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April 9, 2014

Jonathan Tobin: Why Did Kerry Lie About Israeli Blame?

Samuel G. Freedman: A resolution 70 years later for a father's unsettling legacy of ashes from Dachau

Jessica Ivins: A resolution 70 years later for a father's unsettling legacy of ashes from Dachau

Kim Giles: Asking for help is not weakness

Kathy Kristof and Barbara Hoch Marcus: 7 Great Growth Israeli Stocks

Matthew Mientka: How Beans, Peas, And Chickpeas Cleanse Bad Cholesterol and Lowers Risk of Heart Disease

Sabrina Bachai: 5 At-Home Treatments For Headaches

The Kosher Gourmet by Daniel Neman Have yourself a matzo ball: The secrets bubby never told you and recipes she could have never imagined

April 8, 2014

Lori Nawyn: At Your Wit's End and Back: Finding Peace

Susan B. Garland and Rachel L. Sheedy: Strategies Married Couples Can Use to Boost Benefits

David Muhlbaum: Smart Tax Deductions Non-Itemizers Can Claim

Jill Weisenberger, M.S., R.D.N., C.D.E : Before You Lose Your Mental Edge

Dana Dovey: Coffee Drinkers Rejoice! Your Cup Of Joe Can Prevent Death From Liver Disease

Chris Weller: Electric 'Thinking Cap' Puts Your Brain Power Into High Gear

The Kosher Gourmet by Marlene Parrish A gift of hazelnuts keeps giving --- for a variety of nutty recipes: Entree, side, soup, dessert

April 4, 2014

Rabbi David Gutterman: The Word for Nothing Means Everything

Charles Krauthammer: Kerry's folly, Chapter 3

Amy Peterson: A life of love: How to build lasting relationships with your children

John Ericson: Older Women: Save Your Heart, Prevent Stroke Don't Drink Diet

John Ericson: Why 50 million Americans will still have spring allergies after taking meds

Cameron Huddleston: Best and Worst Buys of April 2014

Stacy Rapacon: Great Mutual Funds for Young Investors

Sarah Boesveld: Teacher keeps promise to mail thousands of former students letters written by their past selves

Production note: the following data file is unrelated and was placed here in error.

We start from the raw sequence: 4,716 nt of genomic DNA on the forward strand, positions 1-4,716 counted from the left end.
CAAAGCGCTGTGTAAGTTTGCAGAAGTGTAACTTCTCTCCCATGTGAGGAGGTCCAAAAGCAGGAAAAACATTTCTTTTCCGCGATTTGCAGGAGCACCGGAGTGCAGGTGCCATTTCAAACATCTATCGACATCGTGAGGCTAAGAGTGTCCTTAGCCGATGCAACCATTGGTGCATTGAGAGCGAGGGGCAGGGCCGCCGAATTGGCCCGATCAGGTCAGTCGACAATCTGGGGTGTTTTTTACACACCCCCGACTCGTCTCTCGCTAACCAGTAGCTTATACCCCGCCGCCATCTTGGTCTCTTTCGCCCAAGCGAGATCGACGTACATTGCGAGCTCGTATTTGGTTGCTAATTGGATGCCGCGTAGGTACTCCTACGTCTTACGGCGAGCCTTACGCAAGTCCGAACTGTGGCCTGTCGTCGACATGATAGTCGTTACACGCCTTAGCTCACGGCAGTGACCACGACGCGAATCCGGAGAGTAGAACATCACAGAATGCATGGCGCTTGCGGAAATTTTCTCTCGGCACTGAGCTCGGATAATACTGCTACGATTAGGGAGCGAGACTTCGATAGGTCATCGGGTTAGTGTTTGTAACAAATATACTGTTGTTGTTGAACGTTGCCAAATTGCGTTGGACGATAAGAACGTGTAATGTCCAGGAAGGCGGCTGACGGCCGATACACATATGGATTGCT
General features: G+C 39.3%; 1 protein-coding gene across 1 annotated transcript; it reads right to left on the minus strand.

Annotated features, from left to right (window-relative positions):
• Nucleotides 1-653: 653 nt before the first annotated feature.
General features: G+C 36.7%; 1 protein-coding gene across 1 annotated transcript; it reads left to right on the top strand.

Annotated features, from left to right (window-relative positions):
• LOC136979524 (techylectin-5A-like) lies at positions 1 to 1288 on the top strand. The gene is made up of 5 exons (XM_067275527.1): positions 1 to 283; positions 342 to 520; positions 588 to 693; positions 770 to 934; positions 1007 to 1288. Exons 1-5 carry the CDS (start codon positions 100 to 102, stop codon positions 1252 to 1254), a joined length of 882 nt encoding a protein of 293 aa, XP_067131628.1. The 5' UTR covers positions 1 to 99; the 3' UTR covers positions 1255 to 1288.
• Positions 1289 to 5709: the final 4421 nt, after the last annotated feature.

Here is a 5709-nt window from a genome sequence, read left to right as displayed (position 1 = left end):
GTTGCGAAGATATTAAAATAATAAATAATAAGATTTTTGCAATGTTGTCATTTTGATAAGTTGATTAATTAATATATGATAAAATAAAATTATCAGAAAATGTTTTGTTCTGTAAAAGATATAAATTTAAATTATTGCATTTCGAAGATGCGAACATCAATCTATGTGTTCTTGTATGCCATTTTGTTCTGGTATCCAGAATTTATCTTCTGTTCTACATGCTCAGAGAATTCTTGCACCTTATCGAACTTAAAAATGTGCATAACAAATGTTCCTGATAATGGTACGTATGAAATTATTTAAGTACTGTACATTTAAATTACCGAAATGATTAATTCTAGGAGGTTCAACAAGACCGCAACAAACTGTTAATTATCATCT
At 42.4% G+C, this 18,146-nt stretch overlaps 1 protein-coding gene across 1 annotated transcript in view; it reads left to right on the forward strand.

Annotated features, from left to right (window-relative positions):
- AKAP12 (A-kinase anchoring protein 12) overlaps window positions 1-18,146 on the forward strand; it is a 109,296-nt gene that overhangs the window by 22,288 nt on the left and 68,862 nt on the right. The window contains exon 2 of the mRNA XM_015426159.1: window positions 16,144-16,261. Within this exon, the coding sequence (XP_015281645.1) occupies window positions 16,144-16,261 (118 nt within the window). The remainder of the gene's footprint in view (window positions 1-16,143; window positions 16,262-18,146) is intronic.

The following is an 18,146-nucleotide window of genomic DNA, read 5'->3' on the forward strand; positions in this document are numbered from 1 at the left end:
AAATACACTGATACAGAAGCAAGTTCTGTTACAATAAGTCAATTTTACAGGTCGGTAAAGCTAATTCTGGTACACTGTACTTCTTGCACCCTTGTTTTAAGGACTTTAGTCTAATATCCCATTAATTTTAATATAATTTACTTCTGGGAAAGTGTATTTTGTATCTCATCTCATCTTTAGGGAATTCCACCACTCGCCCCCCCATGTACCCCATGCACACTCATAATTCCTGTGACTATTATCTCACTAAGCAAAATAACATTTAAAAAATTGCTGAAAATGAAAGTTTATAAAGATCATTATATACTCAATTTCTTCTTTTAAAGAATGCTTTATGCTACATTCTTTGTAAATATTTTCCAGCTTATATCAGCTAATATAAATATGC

The Kosher Gourmet by Sharon Thompson Anyone can make a salad, you say. But can they make a great salad? (SECRETS, TESTED TECHNIQUES + 4 RECIPES, INCLUDING DRESSINGS)

April 2, 2014

Paul Greenberg: Death and joy in the spring

Dan Barry: Should South Carolina Jews be forced to maintain this chimney built by Germans serving the Nazis?

Mayra Bitsko: Save me! An alien took over my child's personality

Frank Clayton: Get happy: 20 scientifically proven happiness activities

Susan Scutti: It's Genetic! Obesity and the 'Carb Breakdown' Gene

Lecia Bushak: Why Hand Sanitizer May Actually Harm Your Health

Stacy Rapacon: Great Funds You Can Own for $500 or Less

Cameron Huddleston: 7 Ways to Save on Home Decor

The Kosher Gourmet by Steve Petusevsky Exploring ingredients as edible-stuffed containers (TWO RECIPES + TIPS & TECHINQUES)

Jewish World Review August 14, 2009 / 24 Menachem- Av 5769

Software bundle makes programs accessible

By Mark Kellner



http://www.JewishWorldReview.com | There are certain things I'm a sucker for, and one of these are the periodic "bundles" of software offered to Mac users at a ridiculously low price. The programs are digital downloads, of course, and if you want a manual, get ready to print it out if at all. But the prospect of getting around $450 or so in software for about one-tenth of that amount is hard to resist.


It kind of feels like legalized shoplifting, oxymoronic as it may sound.